U.of Washington professor Devon Pena writing in the far left newspaper Truth Out:
“New organizational forms of resistance and terrains of struggle are emerging that could allow the multitude to respond more effectively to current neoliberal strategy based — semiotically, anyway — on a contrived public debt crisis caused by tax breaks to the wealthiest among us and the effects of the Derivatives Depression as a pretext to attack basic rights of due process, equal protection, freedom of speech, and assembly. This attack is occurring because these rights are actually the foundation of our everlasting potential to exercise constituent power.
The challenge for us involves a paradigm shift that rejects having to choose between Mises/Hayek and Marx. Hayek and Mises are the fathers of extant neoliberal theory and are the intellectual precursors of the Chicago School boys. Hayek is also the most strident source of anti-Marx ideology produced by the European generation of his time that flirted with “communism” during a disillusioned youthful spell. My point is that all of these are white European thinkers.
In the words of Foucault biographers, Miller and Miller, von Mises and von Hayek, “[are] apostles of a libertarian strand of modern social thought rooted in a defense of the free market as a citadel of individual liberty and a bulwark against the power of the state.” Marx, on the other hand, provides a useful toolkit for strategic thinking, but it is somewhat dated. And Negri still sees the world through European eyes. We need a homespun response to the theoretical and strategic quagmire produced by the clash of neoliberal and socialist/communist ideologies, both of which came to the Americas as part of the cultural baggage of invasive violent settler states. Marx and Foucault are both Dead White Males.
The current class war presents opportunities for a qualitative rupture toward the horizon of generalized refusal, and the struggles of Mesoamerican Diaspora peoples are a major reason for this challenge and opportunity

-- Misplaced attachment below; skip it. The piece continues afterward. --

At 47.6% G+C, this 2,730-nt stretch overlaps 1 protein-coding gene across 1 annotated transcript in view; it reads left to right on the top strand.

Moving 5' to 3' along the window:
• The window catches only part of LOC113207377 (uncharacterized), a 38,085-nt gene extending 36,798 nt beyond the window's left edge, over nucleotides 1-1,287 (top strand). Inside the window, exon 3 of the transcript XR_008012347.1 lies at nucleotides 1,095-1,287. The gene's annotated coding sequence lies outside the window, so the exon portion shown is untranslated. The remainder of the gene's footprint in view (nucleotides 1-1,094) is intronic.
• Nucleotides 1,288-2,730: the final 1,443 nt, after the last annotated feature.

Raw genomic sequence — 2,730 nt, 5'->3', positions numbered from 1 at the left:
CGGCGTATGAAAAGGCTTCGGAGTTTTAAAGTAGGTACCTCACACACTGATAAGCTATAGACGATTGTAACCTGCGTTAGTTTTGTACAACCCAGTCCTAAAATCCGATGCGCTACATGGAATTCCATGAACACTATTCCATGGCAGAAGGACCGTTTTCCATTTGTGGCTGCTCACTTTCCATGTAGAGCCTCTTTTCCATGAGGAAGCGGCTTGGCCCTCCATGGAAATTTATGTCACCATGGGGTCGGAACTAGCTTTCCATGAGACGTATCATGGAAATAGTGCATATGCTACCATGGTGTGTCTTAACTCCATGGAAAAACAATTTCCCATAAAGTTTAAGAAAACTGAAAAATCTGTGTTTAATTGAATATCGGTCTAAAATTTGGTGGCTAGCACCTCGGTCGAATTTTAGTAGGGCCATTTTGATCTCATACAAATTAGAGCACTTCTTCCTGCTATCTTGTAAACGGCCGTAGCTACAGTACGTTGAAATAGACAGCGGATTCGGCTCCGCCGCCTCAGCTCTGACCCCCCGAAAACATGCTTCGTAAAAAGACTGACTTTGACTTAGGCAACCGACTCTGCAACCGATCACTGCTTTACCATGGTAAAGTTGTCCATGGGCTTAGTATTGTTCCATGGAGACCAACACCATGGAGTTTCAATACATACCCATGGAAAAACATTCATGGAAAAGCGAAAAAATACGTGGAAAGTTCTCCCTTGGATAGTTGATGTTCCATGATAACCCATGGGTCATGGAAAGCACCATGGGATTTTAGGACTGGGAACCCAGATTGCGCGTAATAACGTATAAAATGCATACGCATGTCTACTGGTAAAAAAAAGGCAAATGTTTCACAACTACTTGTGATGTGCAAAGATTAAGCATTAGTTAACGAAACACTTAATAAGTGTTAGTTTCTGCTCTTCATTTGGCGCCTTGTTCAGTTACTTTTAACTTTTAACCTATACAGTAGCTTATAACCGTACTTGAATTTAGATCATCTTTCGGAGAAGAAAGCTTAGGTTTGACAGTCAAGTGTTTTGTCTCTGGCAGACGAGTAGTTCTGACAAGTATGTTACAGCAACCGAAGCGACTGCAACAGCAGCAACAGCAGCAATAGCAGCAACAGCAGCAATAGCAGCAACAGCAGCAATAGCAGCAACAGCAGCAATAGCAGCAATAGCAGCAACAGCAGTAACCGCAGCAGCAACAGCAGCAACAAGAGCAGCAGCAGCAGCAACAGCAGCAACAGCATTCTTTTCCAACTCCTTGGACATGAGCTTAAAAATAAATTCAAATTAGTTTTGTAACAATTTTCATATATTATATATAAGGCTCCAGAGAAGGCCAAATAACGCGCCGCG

Von Hayek and his busy neoliberal Chicago School protégés have bequeathed the world some five and a half decades of experiments. They gave us the expansion of thanatopolitics by melding neoliberal governmentality unto the cruel state of exception.
Against what might be the last gasps of neoliberal governmentality, we must nourish the constituent power of the multitude. Perhaps by recognizing how it may reside in a creative variant of the old Wobbly idea of the General Strike? I agree with Mario Tronti, that the General Strike is a naive and romantic notion, especially in the age of immaterial labor. However, the idea of the strategy of refusal (of noncooperation with capital, etc.) is a different creature.
The abolition of the relationship to capital can be undertaken many ways including through conscious withdrawal rooted the immediate social world of the commons through collaborative fields of labor’s fire. This is not a General Strike — absurd, since so few of us in the USA are material workers in that strict sense. In some ways, this involves a refusal to consume commodities and to be reduced to mere status of labor-as-commodity (i.e., withdrawal from the formal labor market).